Detecting small mammal prey beneath a thick covering of snow is among the more challenging skills that some predators must develop to survive New England winters. Most use exceptional hearing and an acute sense of smell. According to a researcher in the Czech Republic, red foxes also use the Earth’s magnetic field to orient themselves when hunting.
Red foxes jump high to surprise prey from above in a behavior called “mousing,” and when doing so, according to Jaroslav Červený, a wildlife biologist at the Czech University of Life Sciences, they strongly prefer to pounce in a northeasterly direction. He said this directional preference enhances the precision of their hunting by aligning themselves with the Earth’s magnetic field.
Červený recruited a team of 23 hunters and biologists who observed 84 different foxes make nearly 600 mousing jumps in a variety of locations throughout the year and in all kinds of weather. They found that the foxes were successful at capturing their prey 73 percent of the time when pouncing toward the northeast and 60 percent of the time when jumping in the exact opposite direction. But their success rate declined to 18 percent when pouncing in any other direction. (When red foxes can clearly see their prey, directional heading obviously plays an insignificant role in their hunting success.)
“Mousing red foxes may use the magnetic field as a range finder or targeting system to measure distance to its prey and thus increase the accuracy of predatory attacks,” wrote Červený in the journal Biological Letters. “A fox that approaches an unseen prey along a northward compass bearing could estimate the distance of its prey by moving forward until the sound source is in a fixed relationship to the magnetic field. This would consistently place the fox at a fixed distance from its prey, allowing it to attack using a highly stereotyped leap.”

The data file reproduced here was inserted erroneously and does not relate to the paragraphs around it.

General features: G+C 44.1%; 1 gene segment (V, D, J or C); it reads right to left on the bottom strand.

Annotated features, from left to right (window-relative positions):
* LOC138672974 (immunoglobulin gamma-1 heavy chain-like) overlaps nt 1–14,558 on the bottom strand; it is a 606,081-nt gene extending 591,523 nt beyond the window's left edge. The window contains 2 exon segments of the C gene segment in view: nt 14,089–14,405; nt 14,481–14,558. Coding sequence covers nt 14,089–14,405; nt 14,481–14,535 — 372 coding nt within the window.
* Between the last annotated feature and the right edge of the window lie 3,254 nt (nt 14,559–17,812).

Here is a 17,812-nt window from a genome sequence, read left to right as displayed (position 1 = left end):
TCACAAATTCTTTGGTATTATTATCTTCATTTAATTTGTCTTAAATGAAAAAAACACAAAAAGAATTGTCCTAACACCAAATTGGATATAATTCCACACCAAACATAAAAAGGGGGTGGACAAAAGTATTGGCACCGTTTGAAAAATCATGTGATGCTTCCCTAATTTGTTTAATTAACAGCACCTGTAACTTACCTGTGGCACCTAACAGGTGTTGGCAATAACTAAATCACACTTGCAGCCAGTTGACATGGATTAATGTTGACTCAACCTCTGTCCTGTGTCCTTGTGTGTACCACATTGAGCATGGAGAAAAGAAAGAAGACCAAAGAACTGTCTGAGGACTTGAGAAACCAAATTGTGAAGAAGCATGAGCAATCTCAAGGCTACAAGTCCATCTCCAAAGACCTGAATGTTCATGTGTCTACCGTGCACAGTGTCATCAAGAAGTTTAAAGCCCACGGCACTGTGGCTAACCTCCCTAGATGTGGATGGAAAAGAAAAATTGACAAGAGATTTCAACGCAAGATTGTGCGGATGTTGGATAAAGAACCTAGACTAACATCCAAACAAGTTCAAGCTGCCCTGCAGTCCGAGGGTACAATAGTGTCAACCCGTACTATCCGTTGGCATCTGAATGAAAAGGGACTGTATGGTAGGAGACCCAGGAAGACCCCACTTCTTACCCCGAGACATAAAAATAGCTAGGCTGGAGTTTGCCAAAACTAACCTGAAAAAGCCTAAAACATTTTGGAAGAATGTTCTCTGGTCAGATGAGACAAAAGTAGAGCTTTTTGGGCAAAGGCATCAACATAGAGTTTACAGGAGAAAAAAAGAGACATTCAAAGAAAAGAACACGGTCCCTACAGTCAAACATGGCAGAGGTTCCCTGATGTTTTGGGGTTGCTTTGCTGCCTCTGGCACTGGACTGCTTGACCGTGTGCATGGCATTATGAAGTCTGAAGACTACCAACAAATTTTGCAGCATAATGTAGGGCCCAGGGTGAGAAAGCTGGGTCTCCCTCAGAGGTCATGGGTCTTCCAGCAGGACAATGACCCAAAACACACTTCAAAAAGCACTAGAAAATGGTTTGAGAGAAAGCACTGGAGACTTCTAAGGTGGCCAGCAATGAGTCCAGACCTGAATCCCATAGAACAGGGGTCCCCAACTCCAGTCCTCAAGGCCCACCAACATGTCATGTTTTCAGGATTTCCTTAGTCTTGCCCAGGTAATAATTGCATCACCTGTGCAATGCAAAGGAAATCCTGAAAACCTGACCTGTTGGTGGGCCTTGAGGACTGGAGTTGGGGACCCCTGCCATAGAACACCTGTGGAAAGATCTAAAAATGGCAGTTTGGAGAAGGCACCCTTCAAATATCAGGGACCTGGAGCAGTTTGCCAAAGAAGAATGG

This explanation is plausible, he says, because the Earth’s magnetic field tilts downward at a 60- to 70-degree angle in the northern hemisphere, so as a fox inches toward the sound of a mouse, it is looking for the point at which the angle of the sound matches the angle of the magnetic field. That’s when it knows precisely how far to leap.
The physiology of how a fox’s magnetic detection sense operates is uncertain, and Červený has been unable to prove it even exists, but he believes that he has ruled out all other environmental explanations. And he knows that many other creatures can detect magnetic fields, including birds, bats, sharks, and turtles. He determined in a 2008 study, for instance, that cows and deer must have the same ability, since they tend to align themselves in a north-south direction, and their alignment is disrupted by the magnetic fields coming from high-voltage power lines. But red foxes are the first animal believed to use this “magnetic sense,” as Červený calls it, to capture a hidden meal.